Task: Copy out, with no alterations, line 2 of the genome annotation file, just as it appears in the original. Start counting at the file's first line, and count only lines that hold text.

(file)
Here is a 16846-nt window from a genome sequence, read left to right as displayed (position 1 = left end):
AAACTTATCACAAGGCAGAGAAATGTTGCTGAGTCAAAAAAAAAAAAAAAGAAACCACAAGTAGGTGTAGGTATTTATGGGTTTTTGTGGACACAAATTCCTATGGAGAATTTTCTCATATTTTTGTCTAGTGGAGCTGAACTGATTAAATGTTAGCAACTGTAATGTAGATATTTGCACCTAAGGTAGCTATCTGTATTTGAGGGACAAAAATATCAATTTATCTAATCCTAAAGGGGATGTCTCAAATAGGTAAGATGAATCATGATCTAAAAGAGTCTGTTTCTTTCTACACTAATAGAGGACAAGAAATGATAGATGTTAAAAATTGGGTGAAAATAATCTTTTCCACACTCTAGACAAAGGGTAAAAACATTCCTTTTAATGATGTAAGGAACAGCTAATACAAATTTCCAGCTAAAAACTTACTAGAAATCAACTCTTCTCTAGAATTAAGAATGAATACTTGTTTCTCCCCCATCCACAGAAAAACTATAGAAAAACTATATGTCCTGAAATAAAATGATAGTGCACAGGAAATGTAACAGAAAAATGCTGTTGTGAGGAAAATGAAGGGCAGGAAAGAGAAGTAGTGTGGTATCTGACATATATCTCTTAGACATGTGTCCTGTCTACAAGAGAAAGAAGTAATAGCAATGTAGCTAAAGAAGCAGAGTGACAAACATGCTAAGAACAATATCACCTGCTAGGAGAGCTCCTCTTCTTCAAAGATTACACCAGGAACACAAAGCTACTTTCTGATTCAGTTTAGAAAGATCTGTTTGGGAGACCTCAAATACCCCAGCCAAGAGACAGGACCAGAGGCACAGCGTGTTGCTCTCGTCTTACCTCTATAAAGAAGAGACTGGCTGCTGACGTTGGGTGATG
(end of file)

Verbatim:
AAACTTATCACAAGGCAGAGAAATGTTGCTGAGTCAAAAAAAAAAAAAAAGAAACCACAAGTAGGTGTAGGTATTTATGGGTTTTTGTGGACACAAATTCCTATGGAGAATTTTCTCATATTTTTGTCTAGTGGAGCTGAACTGATTAAATGTTAGCAACTGTAATGTAGATATTTGCACCTAAGGTAGCTATCTGTATTTGAGGGACAAAAATATCAATTTATCTAATCCTAAAGGGGATGTCTCAAATAGGTAAGATGAATCATGATCTAAAAGAGTCTGTTTCTTTCTACACTAATAGAGGACAAGAAATGATAGATGTTAAAAATTGGGTGAAAATAATCTTTTCCACACTCTAGACAAAGGGTAAAAACATTCCTTTTAATGATGTAAGGAACAGCTAATACAAATTTCCAGCTAAAAACTTACTAGAAATCAACTCTTCTCTAGAATTAAGAATGAATACTTGTTTCTCCCCCATCCACAGAAAAACTATAGAAAAACTATATGTCCTGAAATAAAATGATAGTGCACAGGAAATGTAACAGAAAAATGCTGTTGTGAGGAAAATGAAGGGCAGGAAAGAGAAGTAGTGTGGTATCTGACATATATCTCTTAGACATGTGTCCTGTCTACAAGAGAAAGAAGTAATAGCAATGTAGCTAAAGAAGCAGAGTGACAAACATGCTAAGAACAATATCACCTGCTAGGAGAGCTCCTCTTCTTCAAAGATTACACCAGGAACACAAAGCTACTTTCTGATTCAGTTTAGAAAGATCTGTTTGGGAGACCTCAAATACCCCAGCCAAGAGACAGGACCAGAGGCACAGCGTGTTGCTCTCGTCTTACCTCTATAAAGAAGAGACTGGCTGCTGACGTTGGGTGATG